The evening passed in a tastefully lit swirl of good food, good wine and lively, laughter-filled conversation. Every now and again, one would get engrossed in staring at and thinking about the other. Talking would pause, their eyes would catch, and both would turn away, one in embarrassment and the other in amusement.
Sam was getting flustered. He was fidgeting, fiddling, unable to keep still. He felt like a teenager again: nervous, excited, jittery; riddled with desire, consumed with confusion. Shooting a tentative glance at Annie, he was suddenly gripped by a powerful urge to lean over and French her right there and then and to hell with the consequences. Quashing the uncharacteristically strong feelings down inside him, Sam grasped his wineglass and drank deeply in a futile attempt to clear his head and wet his unusually dry throat.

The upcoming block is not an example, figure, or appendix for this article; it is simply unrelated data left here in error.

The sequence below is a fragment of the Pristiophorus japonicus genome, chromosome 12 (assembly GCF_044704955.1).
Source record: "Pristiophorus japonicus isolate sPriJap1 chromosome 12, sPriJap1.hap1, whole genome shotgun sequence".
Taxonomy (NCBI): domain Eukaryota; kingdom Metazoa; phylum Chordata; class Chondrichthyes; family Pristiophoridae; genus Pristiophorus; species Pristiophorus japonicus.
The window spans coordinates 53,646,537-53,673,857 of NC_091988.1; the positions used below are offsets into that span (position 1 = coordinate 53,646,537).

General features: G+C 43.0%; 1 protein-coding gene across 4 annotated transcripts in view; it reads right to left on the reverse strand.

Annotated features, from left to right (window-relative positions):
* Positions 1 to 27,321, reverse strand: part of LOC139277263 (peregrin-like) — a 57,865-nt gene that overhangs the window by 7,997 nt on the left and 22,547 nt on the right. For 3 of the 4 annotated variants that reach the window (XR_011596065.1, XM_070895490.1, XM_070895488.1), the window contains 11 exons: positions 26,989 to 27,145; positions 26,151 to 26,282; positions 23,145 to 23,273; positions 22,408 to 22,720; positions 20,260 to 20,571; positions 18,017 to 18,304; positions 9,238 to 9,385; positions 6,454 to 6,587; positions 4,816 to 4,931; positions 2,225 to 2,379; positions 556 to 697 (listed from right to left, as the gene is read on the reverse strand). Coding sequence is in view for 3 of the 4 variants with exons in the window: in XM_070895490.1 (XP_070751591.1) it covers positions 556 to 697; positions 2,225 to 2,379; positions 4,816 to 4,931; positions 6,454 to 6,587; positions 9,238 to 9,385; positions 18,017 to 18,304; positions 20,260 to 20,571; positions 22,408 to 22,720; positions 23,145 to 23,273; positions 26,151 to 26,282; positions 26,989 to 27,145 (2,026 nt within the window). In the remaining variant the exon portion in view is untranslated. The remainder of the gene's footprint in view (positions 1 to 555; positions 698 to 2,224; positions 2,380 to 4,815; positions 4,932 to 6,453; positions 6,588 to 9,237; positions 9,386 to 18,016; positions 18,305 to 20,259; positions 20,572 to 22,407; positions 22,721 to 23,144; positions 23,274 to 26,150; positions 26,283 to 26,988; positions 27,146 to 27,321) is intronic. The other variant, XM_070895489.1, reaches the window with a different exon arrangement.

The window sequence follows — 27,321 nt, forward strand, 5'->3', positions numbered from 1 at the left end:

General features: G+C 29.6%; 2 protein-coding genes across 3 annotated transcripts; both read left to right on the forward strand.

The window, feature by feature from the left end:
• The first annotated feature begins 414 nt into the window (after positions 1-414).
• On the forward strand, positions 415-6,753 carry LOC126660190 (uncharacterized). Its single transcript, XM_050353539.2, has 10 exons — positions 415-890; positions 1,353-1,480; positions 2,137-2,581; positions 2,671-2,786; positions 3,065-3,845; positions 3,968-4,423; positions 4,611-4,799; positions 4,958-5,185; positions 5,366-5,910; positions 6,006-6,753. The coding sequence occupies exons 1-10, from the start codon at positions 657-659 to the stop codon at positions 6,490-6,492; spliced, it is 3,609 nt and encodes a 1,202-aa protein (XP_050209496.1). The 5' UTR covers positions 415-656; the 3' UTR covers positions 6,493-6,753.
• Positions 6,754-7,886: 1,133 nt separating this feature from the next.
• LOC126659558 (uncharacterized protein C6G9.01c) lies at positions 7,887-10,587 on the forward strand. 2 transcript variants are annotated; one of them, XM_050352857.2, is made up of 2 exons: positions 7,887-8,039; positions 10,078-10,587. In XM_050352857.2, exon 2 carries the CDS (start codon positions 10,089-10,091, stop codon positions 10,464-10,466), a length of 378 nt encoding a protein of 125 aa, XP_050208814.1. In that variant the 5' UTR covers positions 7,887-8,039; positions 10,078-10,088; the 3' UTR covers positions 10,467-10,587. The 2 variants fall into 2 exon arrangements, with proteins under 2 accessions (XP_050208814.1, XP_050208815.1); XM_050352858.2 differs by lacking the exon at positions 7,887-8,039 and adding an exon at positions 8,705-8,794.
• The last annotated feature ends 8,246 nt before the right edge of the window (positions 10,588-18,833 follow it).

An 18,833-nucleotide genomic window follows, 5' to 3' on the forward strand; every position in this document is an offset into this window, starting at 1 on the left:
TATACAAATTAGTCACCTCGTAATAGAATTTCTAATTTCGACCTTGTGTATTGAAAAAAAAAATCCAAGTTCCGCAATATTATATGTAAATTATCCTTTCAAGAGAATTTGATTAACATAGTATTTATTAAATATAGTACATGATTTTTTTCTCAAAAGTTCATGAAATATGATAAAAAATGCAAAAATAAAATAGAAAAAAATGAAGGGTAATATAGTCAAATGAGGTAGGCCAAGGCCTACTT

Annie began another conversation and Sam gratefully seized on the distraction. Not to be beaten, however, his mind tried another tack. Sam spent the next few minutes trying to keep a coherent conversation going with Annie and ignore the vivid fantasies being plugged into his imagination.
Annie sat sipping her wine, radiant in her poppy red dress, oblivious to the turmoil she was creating inside the young policeman's mind. The clock hands were marching purposefully onwards; it would soon be time to pay up and leave. What then? Sam wondered in frustration. How to go about it? How was he going to tell her?
Ten stately bronze chimes and the rich, nutty smell of coffee heralded the end of the evening. Draining the hot beverage with a feigned air of composure, Sam felt waves of wakefulness surge through him. His sense heightened. He noticed the exact shape and sizes of her unpolished pink fingernails. The way she wrapped both hands around the coffee cup. The intricate crystal velvet designs in her maple sugar eyes. He became distinctly aware of the sweeping, sensual curves of her scarlet-clad body, distinctly aware that part of his knee was pressing against hers.